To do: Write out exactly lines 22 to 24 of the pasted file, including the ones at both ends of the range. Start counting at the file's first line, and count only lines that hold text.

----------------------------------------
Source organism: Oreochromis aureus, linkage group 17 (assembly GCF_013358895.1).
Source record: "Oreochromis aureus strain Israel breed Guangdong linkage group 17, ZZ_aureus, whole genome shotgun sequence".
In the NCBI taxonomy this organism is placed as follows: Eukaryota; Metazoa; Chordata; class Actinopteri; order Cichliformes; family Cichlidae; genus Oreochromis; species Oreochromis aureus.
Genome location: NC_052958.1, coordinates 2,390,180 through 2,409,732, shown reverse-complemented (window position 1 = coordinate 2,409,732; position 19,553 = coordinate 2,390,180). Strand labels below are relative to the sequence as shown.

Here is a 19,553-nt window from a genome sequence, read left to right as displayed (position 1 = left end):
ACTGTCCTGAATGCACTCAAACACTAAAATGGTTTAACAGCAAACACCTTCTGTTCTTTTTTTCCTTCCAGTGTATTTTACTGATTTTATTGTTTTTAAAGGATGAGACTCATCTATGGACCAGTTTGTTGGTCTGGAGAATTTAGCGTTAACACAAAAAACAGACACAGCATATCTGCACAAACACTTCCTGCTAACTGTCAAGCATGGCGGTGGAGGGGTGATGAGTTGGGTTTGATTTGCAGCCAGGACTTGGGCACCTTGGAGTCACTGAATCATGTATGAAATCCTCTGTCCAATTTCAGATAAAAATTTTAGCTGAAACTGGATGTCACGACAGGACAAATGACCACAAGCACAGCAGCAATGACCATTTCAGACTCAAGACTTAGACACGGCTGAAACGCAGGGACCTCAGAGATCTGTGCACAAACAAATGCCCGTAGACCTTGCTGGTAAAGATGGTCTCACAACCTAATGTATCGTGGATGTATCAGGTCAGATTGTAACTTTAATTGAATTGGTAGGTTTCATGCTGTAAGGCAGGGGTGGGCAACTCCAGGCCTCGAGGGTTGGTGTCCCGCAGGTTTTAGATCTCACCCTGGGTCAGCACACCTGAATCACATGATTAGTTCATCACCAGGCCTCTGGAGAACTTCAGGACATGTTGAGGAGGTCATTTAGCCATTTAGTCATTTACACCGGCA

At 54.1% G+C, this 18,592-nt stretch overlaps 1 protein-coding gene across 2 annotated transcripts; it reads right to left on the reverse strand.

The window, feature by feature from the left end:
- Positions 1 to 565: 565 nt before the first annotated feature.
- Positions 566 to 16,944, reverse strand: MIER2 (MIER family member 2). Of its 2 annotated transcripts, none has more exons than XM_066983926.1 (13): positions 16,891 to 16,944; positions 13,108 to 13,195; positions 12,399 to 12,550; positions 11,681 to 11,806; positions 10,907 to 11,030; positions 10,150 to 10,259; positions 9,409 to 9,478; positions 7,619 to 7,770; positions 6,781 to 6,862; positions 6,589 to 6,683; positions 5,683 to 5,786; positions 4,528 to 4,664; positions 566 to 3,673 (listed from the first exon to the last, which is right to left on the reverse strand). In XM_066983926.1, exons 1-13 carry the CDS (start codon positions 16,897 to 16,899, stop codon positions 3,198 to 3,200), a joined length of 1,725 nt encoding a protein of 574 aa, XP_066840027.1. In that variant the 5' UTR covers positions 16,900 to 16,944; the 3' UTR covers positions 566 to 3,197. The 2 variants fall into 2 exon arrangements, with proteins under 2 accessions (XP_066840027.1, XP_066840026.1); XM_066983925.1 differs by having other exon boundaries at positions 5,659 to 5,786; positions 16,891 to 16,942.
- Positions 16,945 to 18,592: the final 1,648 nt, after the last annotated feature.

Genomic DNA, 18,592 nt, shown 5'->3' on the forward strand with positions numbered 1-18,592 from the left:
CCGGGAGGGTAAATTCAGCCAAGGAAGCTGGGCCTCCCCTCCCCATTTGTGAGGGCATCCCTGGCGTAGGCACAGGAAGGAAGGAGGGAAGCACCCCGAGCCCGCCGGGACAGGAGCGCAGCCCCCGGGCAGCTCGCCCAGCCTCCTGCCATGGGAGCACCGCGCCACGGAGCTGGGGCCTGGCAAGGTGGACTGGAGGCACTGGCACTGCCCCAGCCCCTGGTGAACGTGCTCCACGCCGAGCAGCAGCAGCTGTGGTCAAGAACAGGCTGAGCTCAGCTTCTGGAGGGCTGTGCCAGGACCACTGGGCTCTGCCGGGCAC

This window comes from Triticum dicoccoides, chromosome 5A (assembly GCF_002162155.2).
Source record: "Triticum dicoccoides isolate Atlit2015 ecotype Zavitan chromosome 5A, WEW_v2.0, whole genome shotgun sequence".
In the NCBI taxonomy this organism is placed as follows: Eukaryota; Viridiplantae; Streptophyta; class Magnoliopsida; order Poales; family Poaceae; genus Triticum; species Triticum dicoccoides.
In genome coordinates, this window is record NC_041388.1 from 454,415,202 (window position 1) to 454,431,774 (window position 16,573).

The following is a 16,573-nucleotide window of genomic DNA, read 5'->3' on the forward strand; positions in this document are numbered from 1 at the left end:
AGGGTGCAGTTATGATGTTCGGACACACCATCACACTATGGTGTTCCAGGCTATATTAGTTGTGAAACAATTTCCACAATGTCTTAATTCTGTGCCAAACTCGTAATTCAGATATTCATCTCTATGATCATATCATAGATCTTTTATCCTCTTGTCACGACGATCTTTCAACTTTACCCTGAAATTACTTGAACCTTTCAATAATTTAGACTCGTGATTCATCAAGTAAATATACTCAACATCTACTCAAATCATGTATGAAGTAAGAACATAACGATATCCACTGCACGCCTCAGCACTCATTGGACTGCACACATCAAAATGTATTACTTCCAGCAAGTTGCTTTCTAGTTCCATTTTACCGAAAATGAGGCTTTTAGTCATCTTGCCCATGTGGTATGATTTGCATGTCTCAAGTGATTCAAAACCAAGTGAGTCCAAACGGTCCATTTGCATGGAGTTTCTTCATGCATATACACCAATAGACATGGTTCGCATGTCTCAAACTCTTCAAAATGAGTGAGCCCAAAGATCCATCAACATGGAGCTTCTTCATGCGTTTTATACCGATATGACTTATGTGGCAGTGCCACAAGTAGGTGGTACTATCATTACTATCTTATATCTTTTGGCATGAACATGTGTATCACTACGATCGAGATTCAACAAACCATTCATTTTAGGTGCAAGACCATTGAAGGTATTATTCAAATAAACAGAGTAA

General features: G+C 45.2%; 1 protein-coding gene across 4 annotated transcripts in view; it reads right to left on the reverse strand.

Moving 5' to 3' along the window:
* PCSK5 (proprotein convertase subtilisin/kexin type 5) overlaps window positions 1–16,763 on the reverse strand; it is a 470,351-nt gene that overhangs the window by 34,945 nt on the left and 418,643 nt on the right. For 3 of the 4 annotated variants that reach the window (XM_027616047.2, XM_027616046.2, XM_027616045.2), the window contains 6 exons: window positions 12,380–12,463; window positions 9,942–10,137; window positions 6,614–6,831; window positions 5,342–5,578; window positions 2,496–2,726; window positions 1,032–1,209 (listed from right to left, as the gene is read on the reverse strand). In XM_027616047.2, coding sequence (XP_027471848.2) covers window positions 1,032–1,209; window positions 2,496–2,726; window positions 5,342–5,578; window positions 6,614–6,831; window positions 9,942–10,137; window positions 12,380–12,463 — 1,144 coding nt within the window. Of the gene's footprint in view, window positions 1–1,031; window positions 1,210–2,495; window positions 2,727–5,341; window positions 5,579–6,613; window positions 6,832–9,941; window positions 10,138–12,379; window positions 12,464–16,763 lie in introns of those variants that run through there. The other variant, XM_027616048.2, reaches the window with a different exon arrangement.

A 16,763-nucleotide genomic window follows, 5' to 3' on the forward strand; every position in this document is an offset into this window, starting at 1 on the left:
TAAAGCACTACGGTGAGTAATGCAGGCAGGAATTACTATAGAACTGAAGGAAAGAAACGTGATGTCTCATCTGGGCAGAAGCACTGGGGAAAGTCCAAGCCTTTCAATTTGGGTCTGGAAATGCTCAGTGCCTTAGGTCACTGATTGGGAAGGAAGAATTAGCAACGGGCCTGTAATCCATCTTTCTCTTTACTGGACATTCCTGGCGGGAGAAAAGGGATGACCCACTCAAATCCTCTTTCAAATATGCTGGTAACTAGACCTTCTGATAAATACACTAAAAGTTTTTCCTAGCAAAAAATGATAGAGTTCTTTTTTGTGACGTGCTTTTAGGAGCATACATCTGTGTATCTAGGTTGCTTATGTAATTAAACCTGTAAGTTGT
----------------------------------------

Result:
* PCSK5 (proprotein convertase subtilisin/kexin type 5) overlaps window positions 1–16,763 on the reverse strand; it is a 470,351-nt gene that overhangs the window by 34,945 nt on the left and 418,643 nt on the right. For 3 of the 4 annotated variants that reach the window (XM_027616047.2, XM_027616046.2, XM_027616045.2), the window contains 6 exons: window positions 12,380–12,463; window positions 9,942–10,137; window positions 6,614–6,831; window positions 5,342–5,578; window positions 2,496–2,726; window positions 1,032–1,209 (listed from right to left, as the gene is read on the reverse strand). In XM_027616047.2, coding sequence (XP_027471848.2) covers window positions 1,032–1,209; window positions 2,496–2,726; window positions 5,342–5,578; window positions 6,614–6,831; window positions 9,942–10,137; window positions 12,380–12,463 — 1,144 coding nt within the window. Of the gene's footprint in view, window positions 1–1,031; window positions 1,210–2,495; window positions 2,727–5,341; window positions 5,579–6,613; window positions 6,832–9,941; window positions 10,138–12,379; window positions 12,464–16,763 lie in introns of those variants that run through there. The other variant, XM_027616048.2, reaches the window with a different exon arrangement.

A 16,763-nucleotide genomic window follows, 5' to 3' on the forward strand; every position in this document is an offset into this window, starting at 1 on the left:
TAAAGCACTACGGTGAGTAATGCAGGCAGGAATTACTATAGAACTGAAGGAAAGAAACGTGATGTCTCATCTGGGCAGAAGCACTGGGGAAAGTCCAAGCCTTTCAATTTGGGTCTGGAAATGCTCAGTGCCTTAGGTCACTGATTGGGAAGGAAGAATTAGCAACGGGCCTGTAATCCATCTTTCTCTTTACTGGACATTCCTGGCGGGAGAAAAGGGATGACCCACTCAAATCCTCTTTCAAATATGCTGGTAACTAGACCTTCTGATAAATACACTAAAAGTTTTTCCTAGCAAAAAATGATAGAGTTCTTTTTTGTGACGTGCTTTTAGGAGCATACATCTGTGTATCTAGGTTGCTTATGTAATTAAACCTGTAAGTTGT